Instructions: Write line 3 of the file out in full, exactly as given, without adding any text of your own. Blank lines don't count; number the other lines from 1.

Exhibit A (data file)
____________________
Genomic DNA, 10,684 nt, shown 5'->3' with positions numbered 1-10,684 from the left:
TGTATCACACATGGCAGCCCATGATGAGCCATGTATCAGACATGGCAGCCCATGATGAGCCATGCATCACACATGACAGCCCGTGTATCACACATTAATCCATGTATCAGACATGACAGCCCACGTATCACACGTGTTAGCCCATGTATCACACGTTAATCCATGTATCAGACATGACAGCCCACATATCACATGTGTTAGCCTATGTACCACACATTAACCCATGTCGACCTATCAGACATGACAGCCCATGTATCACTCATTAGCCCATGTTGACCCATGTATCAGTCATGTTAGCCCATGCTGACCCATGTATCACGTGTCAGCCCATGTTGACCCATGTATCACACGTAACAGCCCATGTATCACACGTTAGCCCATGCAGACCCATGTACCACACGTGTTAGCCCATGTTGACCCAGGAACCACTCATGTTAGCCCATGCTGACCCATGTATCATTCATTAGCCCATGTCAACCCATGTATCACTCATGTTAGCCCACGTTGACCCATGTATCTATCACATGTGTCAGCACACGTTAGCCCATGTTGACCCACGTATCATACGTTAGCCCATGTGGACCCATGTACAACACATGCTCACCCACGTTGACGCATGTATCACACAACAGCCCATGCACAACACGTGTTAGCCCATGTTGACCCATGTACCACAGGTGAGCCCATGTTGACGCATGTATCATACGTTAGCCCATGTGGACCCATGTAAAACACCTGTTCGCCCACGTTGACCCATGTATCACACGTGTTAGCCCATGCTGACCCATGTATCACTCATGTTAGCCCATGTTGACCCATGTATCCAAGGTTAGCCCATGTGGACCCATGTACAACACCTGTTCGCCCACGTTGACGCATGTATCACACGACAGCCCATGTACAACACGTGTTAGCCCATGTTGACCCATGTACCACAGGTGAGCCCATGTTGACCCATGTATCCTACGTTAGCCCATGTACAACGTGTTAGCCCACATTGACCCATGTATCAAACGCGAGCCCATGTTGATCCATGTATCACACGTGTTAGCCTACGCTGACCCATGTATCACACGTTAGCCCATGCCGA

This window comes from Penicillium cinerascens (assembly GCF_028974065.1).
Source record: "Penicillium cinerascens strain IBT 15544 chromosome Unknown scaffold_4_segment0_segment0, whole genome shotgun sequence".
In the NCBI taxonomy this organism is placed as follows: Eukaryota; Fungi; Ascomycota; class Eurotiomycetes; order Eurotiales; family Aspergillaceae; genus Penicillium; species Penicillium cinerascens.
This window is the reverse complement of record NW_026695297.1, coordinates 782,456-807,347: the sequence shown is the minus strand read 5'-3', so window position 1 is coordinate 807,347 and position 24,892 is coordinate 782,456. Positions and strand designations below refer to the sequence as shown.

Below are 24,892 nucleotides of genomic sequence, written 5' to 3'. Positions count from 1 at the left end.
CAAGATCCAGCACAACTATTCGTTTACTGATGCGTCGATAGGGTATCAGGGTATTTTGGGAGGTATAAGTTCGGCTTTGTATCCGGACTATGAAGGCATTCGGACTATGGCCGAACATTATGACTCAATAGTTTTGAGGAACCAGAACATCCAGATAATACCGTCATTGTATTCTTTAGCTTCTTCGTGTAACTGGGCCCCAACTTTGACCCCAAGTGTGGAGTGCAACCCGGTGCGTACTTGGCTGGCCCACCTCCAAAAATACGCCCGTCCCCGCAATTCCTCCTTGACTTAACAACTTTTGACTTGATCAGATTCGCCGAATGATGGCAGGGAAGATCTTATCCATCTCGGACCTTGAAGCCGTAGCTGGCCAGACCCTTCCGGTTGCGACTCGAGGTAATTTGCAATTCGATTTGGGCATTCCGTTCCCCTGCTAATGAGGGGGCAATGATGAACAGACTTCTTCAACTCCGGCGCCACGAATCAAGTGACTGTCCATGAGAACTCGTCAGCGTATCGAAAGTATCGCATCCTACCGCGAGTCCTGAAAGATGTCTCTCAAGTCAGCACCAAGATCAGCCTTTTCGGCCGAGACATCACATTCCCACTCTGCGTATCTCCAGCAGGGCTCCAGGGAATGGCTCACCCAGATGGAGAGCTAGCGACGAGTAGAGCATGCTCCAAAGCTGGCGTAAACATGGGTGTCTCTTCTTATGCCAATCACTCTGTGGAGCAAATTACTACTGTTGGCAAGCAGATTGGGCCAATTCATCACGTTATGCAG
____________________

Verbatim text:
This window comes from Penicillium cinerascens (assembly GCF_028974065.1).